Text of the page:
Artificial Neural Networks

  • Andrea Tettamanzi
  • Marco Tomassini


THE functioning of the brain has always fascinated people. The human brain, and also the brain of some animals, is indeed capable of astonishing achievements such as remembering, recognizing patterns, and associating, among many others. The way in which these tasks are performed appears to be quite different in nature from standard computation as we know it, that is, in the Turing sense [146]. Indeed, the brain is a massively parallel, highly connected assemblage of an astronomical number of slow processing units that collectively work on these difficult tasks and allow us to function smoothly and effortlessly. These units or cells are called neurons, they are of several different types, and they work in an analog way by propagating electrical currents of chemical origin along connections. The details of how neurons function are very intricate and need not concern us here but the main points are simple and worth some study. The neuron has three main components: the soma, the dendrites, and the axon (Figure 2.1).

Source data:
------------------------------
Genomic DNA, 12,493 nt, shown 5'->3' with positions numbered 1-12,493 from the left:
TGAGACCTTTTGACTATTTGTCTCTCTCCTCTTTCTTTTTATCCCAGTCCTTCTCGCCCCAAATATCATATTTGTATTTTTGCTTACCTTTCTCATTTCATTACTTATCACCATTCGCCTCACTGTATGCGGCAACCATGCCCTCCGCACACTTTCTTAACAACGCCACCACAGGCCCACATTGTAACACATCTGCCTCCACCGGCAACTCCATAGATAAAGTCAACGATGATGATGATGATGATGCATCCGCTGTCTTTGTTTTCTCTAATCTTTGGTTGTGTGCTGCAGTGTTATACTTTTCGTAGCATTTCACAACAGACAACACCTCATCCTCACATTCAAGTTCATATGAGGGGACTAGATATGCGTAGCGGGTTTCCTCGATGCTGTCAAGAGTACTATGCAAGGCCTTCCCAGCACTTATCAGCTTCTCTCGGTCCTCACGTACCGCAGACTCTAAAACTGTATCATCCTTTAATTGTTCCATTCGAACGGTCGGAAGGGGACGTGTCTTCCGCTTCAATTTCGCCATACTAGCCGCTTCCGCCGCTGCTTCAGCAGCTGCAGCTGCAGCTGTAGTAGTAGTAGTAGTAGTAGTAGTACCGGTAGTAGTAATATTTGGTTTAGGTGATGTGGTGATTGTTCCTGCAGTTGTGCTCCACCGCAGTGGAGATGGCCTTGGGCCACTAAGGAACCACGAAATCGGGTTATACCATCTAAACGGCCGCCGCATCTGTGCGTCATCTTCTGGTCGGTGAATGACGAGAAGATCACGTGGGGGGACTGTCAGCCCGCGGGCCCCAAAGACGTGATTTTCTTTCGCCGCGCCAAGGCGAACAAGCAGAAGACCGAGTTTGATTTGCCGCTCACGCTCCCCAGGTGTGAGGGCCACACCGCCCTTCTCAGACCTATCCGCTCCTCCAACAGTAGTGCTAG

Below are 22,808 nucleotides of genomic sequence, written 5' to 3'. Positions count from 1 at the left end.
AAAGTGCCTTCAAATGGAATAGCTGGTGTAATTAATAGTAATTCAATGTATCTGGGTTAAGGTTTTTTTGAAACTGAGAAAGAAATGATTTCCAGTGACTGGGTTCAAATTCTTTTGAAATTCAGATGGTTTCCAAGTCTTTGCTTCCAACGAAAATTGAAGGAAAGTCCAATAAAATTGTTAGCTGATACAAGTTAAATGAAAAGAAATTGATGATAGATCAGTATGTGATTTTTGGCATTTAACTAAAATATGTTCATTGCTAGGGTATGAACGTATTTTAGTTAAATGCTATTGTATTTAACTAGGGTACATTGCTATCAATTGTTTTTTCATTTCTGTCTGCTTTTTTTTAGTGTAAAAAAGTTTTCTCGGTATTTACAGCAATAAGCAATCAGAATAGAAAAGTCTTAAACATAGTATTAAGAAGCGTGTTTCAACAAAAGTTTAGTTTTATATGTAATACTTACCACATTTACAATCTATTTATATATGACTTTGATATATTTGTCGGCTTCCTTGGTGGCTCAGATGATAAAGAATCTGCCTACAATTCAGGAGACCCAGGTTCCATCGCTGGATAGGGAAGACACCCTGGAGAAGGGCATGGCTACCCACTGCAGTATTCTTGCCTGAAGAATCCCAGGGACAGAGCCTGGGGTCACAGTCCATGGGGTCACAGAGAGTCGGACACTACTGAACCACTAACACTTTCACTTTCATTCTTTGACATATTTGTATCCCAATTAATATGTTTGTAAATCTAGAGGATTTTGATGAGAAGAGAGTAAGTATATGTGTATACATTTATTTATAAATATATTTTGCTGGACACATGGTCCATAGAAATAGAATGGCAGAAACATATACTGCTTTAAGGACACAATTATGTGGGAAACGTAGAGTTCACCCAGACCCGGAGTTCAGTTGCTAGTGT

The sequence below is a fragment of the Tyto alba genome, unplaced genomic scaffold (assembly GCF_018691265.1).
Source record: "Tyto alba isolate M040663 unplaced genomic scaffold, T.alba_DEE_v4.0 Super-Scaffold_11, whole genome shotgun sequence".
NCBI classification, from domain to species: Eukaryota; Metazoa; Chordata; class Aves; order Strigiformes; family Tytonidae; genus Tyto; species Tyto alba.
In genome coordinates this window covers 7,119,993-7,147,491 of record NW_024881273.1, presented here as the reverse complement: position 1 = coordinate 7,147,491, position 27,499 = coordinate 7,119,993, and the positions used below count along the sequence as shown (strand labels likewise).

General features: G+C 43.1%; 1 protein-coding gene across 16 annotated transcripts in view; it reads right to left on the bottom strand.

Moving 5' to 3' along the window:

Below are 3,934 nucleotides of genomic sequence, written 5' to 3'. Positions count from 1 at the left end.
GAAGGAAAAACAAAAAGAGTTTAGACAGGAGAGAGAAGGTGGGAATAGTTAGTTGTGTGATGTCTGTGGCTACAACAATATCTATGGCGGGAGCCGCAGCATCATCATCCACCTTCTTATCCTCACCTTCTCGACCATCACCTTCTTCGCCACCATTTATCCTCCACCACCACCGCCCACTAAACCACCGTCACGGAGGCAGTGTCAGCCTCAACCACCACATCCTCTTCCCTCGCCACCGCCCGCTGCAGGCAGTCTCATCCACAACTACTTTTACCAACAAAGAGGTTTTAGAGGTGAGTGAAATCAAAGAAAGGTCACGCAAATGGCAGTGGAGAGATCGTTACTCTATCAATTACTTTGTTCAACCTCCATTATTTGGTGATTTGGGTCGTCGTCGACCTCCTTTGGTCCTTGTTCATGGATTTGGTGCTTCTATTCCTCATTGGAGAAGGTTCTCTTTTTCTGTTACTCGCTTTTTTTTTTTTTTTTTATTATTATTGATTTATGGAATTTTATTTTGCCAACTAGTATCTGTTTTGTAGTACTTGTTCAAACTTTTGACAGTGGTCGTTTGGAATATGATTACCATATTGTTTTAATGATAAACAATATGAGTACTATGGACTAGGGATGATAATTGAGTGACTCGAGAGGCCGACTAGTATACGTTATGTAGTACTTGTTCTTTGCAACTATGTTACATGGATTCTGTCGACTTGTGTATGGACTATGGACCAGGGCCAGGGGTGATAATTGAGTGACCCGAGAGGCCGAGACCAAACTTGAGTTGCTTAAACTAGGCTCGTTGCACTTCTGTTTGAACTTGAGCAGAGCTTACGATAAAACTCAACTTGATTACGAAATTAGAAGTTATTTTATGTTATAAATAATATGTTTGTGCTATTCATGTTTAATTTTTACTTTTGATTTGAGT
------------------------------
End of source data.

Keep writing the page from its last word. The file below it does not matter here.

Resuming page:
Artificial Neural Network Hide Layer Input Vector Boolean Function Artificial Neural Network Model 
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Copyright information

© Springer-Verlag Berlin Heidelberg 2001

Authors and Affiliations

  • Andrea Tettamanzi
    • 1
  • Marco Tomassini
    • 2
  1. 1.Information Technology DepartmentUniversity of MilanCrema (CR)Italy
  2. 2.Computer Science InstituteUniversity of LausanneLausanneSwitzerland

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